Prickly pear pads, otherwise known as nopales, are a staple ofMexican cuisine: People in mid- to low socioeconomic populations inMexico tend to eat them about three times a week. Apparently they'repretty tasty when stripped of their prickles and boiled up inbite-sized pieces.
According to recent research in Diabetes Care, they mayalso reduce blood sugar rises by up to fifty percent after a meal ofMexican food.
The Diabetes Care study gathered 36 people with type 2diabetes, made them fast for 18 hours, and then fed the hungryvolunteers a delicious breakfast of either scrambled egg and tomatoburritos; chilaquiles (cheese, beans, and tomato sauce with corntortillas); or quesadillas with avocadoes and pinto beans. Someeaters got 85 grams of nopales as well.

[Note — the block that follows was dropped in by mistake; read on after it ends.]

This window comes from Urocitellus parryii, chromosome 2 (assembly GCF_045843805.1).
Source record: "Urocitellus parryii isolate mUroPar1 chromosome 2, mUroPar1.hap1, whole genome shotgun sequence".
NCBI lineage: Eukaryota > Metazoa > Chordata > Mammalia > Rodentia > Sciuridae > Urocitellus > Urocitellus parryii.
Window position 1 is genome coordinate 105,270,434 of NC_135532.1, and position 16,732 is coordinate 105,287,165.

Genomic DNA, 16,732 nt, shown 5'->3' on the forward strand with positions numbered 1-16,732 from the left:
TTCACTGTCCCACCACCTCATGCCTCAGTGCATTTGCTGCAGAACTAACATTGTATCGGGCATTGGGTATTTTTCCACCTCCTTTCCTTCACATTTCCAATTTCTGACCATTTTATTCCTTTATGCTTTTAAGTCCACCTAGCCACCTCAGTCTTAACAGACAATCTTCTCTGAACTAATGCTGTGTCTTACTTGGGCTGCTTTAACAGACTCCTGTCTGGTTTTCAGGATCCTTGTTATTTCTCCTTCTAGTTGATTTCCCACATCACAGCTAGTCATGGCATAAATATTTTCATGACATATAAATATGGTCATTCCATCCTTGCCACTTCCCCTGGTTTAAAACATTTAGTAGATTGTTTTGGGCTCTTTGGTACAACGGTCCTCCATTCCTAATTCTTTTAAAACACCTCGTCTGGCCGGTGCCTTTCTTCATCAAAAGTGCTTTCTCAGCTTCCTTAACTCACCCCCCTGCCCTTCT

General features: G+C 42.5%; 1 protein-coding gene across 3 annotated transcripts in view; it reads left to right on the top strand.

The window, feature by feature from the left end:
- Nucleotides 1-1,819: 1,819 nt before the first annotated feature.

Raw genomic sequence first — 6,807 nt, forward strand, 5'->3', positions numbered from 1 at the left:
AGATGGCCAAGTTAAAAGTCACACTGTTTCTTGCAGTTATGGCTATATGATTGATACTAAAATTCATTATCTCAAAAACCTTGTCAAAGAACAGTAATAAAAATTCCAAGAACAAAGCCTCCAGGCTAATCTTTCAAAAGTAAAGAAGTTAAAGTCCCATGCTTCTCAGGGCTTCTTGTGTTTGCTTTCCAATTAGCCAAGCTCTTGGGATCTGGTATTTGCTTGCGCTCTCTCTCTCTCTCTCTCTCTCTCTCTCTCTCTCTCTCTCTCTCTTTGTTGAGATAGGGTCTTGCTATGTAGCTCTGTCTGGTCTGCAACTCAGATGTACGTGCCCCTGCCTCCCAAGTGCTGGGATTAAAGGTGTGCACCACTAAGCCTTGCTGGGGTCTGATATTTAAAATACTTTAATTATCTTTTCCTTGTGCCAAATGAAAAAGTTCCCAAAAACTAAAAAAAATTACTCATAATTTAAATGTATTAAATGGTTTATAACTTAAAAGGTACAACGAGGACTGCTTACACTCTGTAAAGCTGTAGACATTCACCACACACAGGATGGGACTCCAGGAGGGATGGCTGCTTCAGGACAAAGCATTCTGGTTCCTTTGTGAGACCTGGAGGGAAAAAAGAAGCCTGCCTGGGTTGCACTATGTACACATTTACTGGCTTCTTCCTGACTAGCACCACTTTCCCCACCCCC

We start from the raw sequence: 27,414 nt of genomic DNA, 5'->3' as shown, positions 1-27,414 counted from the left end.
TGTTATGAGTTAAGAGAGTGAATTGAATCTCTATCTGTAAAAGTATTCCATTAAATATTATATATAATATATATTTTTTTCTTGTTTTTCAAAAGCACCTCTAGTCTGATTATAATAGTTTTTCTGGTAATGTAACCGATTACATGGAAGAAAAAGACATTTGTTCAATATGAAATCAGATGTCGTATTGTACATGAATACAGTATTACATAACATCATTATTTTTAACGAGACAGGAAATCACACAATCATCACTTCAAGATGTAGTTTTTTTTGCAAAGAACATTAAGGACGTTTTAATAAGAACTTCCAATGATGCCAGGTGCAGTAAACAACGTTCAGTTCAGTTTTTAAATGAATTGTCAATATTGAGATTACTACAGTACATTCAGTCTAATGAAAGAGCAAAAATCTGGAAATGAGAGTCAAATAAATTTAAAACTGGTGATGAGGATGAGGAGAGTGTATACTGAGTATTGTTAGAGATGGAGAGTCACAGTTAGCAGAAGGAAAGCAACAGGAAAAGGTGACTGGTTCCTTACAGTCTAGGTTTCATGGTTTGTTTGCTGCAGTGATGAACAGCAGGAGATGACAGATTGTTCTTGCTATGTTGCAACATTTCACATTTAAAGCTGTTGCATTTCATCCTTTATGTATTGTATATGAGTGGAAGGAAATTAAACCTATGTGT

Among the participants who ate nopales, those who'd chowed down onquesadillas had a 48 percent reduction in their after-meal bloodsugar rise compared to the non-nopales breakfasters. The chilaquileseaters had a 30 percent reduction in blood sugar, and the burritoconsumers had a 20 percent reduction.
Padding your Mexican meal with nopales, conclude the authors,could be a cheap and effective way to help lower blood glucose risesafter that irresistable quesadilla.
Source: Diabetes Care, May 2007